Contents

EnglishEdit

EtymologyEdit

Borrowing from Latin virāgo (warlike or heroic woman).

PronunciationEdit

  • IPA(key): /vɪˈɹɑːɡəʊ/
  • Hyphenation: vi‧ra‧go

NounEdit

virago (plural viragos or viragoes)

  1. A woman given to undue belligerence or ill manner at the slightest provocation; a shrew, a termagant.
    • 1918, W. B. Maxwell, chapter 22, in The Mirror and the Lamp:
      Not unnaturally, “Auntie” took this communication in bad part. Thus outraged, she showed herself to be a bold as well as a furious virago. Next day she found her way to their lodgings and tried to recover her ward by the hair of the head.
  2. A woman who is scolding, domineering, or highly opinionated; a fishwife, a nag.
  3. A woman who is rough, loud, and aggressive.

QuotationsEdit

1964, Joan was all Arden, grinning there, siding with her virago mother. — Anthony Burgess, Nothing Like the Sun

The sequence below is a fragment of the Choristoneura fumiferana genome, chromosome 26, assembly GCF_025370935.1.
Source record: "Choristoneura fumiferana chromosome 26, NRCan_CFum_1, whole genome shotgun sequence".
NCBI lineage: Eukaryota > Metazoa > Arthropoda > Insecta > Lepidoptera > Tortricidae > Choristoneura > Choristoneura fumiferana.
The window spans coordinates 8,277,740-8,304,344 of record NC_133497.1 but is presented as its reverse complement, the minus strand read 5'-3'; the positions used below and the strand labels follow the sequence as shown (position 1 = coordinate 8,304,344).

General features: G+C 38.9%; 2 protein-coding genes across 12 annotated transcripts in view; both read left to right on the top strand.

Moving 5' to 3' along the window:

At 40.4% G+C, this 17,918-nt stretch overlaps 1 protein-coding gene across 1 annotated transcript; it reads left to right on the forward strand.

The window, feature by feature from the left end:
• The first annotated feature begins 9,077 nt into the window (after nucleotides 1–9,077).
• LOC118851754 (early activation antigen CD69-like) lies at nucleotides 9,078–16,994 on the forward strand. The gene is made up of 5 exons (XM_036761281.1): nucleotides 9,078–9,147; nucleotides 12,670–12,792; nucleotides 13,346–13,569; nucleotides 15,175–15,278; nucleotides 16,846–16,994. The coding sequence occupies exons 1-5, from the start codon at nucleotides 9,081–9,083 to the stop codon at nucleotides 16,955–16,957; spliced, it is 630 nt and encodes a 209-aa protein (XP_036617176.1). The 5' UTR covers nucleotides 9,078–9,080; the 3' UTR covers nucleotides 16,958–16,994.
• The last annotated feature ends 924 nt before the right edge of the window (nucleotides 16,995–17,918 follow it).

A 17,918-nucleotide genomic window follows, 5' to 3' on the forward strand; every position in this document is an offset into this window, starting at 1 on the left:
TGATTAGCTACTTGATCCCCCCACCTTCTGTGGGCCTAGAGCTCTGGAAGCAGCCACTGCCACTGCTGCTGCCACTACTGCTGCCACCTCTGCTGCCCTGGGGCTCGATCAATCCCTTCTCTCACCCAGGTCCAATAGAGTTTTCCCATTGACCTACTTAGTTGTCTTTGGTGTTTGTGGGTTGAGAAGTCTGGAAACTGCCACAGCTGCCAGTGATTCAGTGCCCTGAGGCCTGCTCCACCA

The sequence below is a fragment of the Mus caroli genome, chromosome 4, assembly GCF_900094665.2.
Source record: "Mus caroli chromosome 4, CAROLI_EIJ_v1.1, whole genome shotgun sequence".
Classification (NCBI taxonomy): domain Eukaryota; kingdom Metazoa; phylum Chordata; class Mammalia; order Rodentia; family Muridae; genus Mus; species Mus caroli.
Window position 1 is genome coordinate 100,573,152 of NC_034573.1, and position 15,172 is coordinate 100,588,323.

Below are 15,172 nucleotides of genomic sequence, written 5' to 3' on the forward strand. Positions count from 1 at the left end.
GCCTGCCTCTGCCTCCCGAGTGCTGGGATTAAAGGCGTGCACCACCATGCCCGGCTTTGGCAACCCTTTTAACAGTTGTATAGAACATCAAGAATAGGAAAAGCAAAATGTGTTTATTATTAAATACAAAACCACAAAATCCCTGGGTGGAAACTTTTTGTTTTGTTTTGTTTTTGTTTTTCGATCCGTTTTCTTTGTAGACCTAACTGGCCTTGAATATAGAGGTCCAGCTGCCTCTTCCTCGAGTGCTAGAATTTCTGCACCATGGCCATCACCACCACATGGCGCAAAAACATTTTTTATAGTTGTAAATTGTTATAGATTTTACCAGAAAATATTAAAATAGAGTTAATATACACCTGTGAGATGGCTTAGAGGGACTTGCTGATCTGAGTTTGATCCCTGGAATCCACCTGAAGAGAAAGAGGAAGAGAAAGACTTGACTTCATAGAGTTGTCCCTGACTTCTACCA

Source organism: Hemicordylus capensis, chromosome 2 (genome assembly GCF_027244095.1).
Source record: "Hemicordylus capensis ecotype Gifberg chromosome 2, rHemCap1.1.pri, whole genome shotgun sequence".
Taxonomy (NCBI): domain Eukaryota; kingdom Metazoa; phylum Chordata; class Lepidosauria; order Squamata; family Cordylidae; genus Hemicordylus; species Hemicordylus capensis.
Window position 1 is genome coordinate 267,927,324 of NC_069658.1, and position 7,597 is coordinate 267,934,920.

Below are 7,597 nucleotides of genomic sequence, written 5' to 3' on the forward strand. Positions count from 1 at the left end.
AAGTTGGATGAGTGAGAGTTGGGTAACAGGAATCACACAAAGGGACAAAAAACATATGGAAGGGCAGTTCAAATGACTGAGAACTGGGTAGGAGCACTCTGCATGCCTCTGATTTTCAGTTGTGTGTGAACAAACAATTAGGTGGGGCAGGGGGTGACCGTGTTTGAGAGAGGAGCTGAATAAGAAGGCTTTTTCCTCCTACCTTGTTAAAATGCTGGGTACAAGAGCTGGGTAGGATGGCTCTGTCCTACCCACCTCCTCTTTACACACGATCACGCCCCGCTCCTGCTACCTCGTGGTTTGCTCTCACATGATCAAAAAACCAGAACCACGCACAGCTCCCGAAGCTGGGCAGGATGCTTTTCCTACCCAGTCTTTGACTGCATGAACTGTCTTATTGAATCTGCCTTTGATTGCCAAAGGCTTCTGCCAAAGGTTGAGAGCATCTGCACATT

TranslationsEdit

Derived termsEdit


ItalianEdit

PronunciationEdit

  • Hyphenation: vi‧ra‧go

NounEdit

virago f (invariable or literary plural: viragini)

  1. amazon

AnagramsEdit


LatinEdit

EtymologyEdit

From vir (man).

PronunciationEdit

NounEdit

virāgō f (genitive virāginis); third declension

  1. a warlike woman

InflectionEdit

Third declension.

Case Singular Plural
nominative viragō viraginēs
genitive viraginis viraginum
dative viraginī viraginibus
accusative viraginem viraginēs
ablative viragine viraginibus
vocative viragō viraginēs

DescendantsEdit

ReferencesEdit


PortugueseEdit

EtymologyEdit

Borrowing from Latin virāgō.

PronunciationEdit

  • Hyphenation: vi‧ra‧go

NounEdit

virago f (plural viragos)

  1. (pejorative) a manly woman